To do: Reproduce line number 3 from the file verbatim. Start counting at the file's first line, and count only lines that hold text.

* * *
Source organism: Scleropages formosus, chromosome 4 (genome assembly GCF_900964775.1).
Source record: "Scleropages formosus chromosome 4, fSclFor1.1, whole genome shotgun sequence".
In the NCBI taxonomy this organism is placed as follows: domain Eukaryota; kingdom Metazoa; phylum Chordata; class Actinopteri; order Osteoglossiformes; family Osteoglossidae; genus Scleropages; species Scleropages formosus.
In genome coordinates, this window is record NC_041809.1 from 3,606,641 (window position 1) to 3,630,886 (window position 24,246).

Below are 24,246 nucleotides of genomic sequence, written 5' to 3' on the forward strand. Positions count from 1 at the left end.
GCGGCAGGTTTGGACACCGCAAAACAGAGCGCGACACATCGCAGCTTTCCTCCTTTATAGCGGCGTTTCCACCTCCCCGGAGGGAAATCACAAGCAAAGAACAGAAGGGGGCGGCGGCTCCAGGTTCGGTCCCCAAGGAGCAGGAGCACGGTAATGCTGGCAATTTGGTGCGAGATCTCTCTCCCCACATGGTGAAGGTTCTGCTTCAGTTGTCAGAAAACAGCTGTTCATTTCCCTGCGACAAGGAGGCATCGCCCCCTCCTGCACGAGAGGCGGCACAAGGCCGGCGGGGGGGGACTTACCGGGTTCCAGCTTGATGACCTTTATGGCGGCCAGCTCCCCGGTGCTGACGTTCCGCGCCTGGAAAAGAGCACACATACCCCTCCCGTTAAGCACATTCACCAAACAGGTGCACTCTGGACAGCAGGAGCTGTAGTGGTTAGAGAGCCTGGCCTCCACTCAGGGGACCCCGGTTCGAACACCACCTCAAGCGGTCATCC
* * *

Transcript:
In the NCBI taxonomy this organism is placed as follows: domain Eukaryota; kingdom Metazoa; phylum Chordata; class Actinopteri; order Osteoglossiformes; family Osteoglossidae; genus Scleropages; species Scleropages formosus.